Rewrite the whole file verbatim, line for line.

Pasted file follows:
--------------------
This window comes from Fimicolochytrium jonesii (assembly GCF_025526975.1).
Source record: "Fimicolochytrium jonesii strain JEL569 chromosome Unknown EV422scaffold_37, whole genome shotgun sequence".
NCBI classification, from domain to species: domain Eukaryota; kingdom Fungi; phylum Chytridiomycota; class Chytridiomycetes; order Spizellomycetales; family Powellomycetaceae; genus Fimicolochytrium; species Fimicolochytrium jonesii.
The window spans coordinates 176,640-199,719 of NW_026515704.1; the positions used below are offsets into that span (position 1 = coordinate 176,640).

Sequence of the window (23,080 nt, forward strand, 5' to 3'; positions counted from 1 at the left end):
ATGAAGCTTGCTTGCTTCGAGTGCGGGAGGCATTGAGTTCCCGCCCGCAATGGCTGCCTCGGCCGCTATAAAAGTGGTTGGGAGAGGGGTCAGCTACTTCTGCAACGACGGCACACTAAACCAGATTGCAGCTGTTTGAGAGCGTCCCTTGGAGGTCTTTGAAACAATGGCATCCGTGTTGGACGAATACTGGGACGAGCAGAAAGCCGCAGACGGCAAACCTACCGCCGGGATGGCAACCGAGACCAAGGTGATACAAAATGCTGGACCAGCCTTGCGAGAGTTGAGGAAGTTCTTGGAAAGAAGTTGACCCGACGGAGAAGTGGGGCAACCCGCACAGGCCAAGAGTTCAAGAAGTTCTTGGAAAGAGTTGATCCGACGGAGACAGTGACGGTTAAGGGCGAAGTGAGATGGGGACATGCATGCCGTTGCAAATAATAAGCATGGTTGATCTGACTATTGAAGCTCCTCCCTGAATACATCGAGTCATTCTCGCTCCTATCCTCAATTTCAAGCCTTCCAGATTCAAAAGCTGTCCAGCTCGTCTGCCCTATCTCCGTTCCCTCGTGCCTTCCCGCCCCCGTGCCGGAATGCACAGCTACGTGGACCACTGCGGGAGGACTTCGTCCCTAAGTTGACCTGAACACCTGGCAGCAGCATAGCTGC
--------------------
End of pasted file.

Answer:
This window comes from Fimicolochytrium jonesii (assembly GCF_025526975.1).
Source record: "Fimicolochytrium jonesii strain JEL569 chromosome Unknown EV422scaffold_37, whole genome shotgun sequence".
NCBI classification, from domain to species: domain Eukaryota; kingdom Fungi; phylum Chytridiomycota; class Chytridiomycetes; order Spizellomycetales; family Powellomycetaceae; genus Fimicolochytrium; species Fimicolochytrium jonesii.
The window spans coordinates 176,640-199,719 of NW_026515704.1; the positions used below are offsets into that span (position 1 = coordinate 176,640).

Sequence of the window (23,080 nt, forward strand, 5' to 3'; positions counted from 1 at the left end):
ATGAAGCTTGCTTGCTTCGAGTGCGGGAGGCATTGAGTTCCCGCCCGCAATGGCTGCCTCGGCCGCTATAAAAGTGGTTGGGAGAGGGGTCAGCTACTTCTGCAACGACGGCACACTAAACCAGATTGCAGCTGTTTGAGAGCGTCCCTTGGAGGTCTTTGAAACAATGGCATCCGTGTTGGACGAATACTGGGACGAGCAGAAAGCCGCAGACGGCAAACCTACCGCCGGGATGGCAACCGAGACCAAGGTGATACAAAATGCTGGACCAGCCTTGCGAGAGTTGAGGAAGTTCTTGGAAAGAAGTTGACCCGACGGAGAAGTGGGGCAACCCGCACAGGCCAAGAGTTCAAGAAGTTCTTGGAAAGAGTTGATCCGACGGAGACAGTGACGGTTAAGGGCGAAGTGAGATGGGGACATGCATGCCGTTGCAAATAATAAGCATGGTTGATCTGACTATTGAAGCTCCTCCCTGAATACATCGAGTCATTCTCGCTCCTATCCTCAATTTCAAGCCTTCCAGATTCAAAAGCTGTCCAGCTCGTCTGCCCTATCTCCGTTCCCTCGTGCCTTCCCGCCCCCGTGCCGGAATGCACAGCTACGTGGACCACTGCGGGAGGACTTCGTCCCTAAGTTGACCTGAACACCTGGCAGCAGCATAGCTGC